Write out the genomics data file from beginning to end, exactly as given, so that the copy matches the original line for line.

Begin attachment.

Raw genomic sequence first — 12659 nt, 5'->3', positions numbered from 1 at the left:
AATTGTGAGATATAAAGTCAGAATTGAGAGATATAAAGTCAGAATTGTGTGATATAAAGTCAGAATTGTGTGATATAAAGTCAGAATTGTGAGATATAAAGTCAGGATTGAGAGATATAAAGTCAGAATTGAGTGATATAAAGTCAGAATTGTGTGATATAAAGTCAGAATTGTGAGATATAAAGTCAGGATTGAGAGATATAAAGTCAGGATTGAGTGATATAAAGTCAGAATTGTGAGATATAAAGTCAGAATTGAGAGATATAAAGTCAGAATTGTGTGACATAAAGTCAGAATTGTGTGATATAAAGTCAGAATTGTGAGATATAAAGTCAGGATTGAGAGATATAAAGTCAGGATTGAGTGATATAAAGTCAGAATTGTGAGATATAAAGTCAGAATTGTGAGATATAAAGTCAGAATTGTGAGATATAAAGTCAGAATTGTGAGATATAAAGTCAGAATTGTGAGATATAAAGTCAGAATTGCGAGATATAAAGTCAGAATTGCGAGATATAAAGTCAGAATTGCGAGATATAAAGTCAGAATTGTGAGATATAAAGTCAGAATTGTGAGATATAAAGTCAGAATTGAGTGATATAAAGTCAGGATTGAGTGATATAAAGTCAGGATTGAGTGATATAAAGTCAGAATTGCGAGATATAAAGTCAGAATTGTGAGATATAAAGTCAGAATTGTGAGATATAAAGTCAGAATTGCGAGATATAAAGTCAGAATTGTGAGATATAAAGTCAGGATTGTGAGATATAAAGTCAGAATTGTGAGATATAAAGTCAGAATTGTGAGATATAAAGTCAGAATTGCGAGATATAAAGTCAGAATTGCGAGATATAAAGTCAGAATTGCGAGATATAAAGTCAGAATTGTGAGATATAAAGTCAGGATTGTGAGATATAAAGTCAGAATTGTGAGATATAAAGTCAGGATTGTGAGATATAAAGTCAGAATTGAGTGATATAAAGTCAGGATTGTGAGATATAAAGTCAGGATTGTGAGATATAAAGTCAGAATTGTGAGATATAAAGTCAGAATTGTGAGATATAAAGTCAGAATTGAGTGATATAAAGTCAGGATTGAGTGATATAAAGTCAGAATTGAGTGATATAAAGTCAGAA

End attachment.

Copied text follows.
Raw genomic sequence first — 12659 nt, 5'->3', positions numbered from 1 at the left:
AATTGTGAGATATAAAGTCAGAATTGAGAGATATAAAGTCAGAATTGTGTGATATAAAGTCAGAATTGTGTGATATAAAGTCAGAATTGTGAGATATAAAGTCAGGATTGAGAGATATAAAGTCAGAATTGAGTGATATAAAGTCAGAATTGTGTGATATAAAGTCAGAATTGTGAGATATAAAGTCAGGATTGAGAGATATAAAGTCAGGATTGAGTGATATAAAGTCAGAATTGTGAGATATAAAGTCAGAATTGAGAGATATAAAGTCAGAATTGTGTGACATAAAGTCAGAATTGTGTGATATAAAGTCAGAATTGTGAGATATAAAGTCAGGATTGAGAGATATAAAGTCAGGATTGAGTGATATAAAGTCAGAATTGTGAGATATAAAGTCAGAATTGTGAGATATAAAGTCAGAATTGTGAGATATAAAGTCAGAATTGTGAGATATAAAGTCAGAATTGTGAGATATAAAGTCAGAATTGCGAGATATAAAGTCAGAATTGCGAGATATAAAGTCAGAATTGCGAGATATAAAGTCAGAATTGTGAGATATAAAGTCAGAATTGTGAGATATAAAGTCAGAATTGAGTGATATAAAGTCAGGATTGAGTGATATAAAGTCAGGATTGAGTGATATAAAGTCAGAATTGCGAGATATAAAGTCAGAATTGTGAGATATAAAGTCAGAATTGTGAGATATAAAGTCAGAATTGCGAGATATAAAGTCAGAATTGTGAGATATAAAGTCAGGATTGTGAGATATAAAGTCAGAATTGTGAGATATAAAGTCAGAATTGTGAGATATAAAGTCAGAATTGCGAGATATAAAGTCAGAATTGCGAGATATAAAGTCAGAATTGCGAGATATAAAGTCAGAATTGTGAGATATAAAGTCAGGATTGTGAGATATAAAGTCAGAATTGTGAGATATAAAGTCAGGATTGTGAGATATAAAGTCAGAATTGAGTGATATAAAGTCAGGATTGTGAGATATAAAGTCAGGATTGTGAGATATAAAGTCAGAATTGTGAGATATAAAGTCAGAATTGTGAGATATAAAGTCAGAATTGAGTGATATAAAGTCAGGATTGAGTGATATAAAGTCAGAATTGAGTGATATAAAGTCAGAA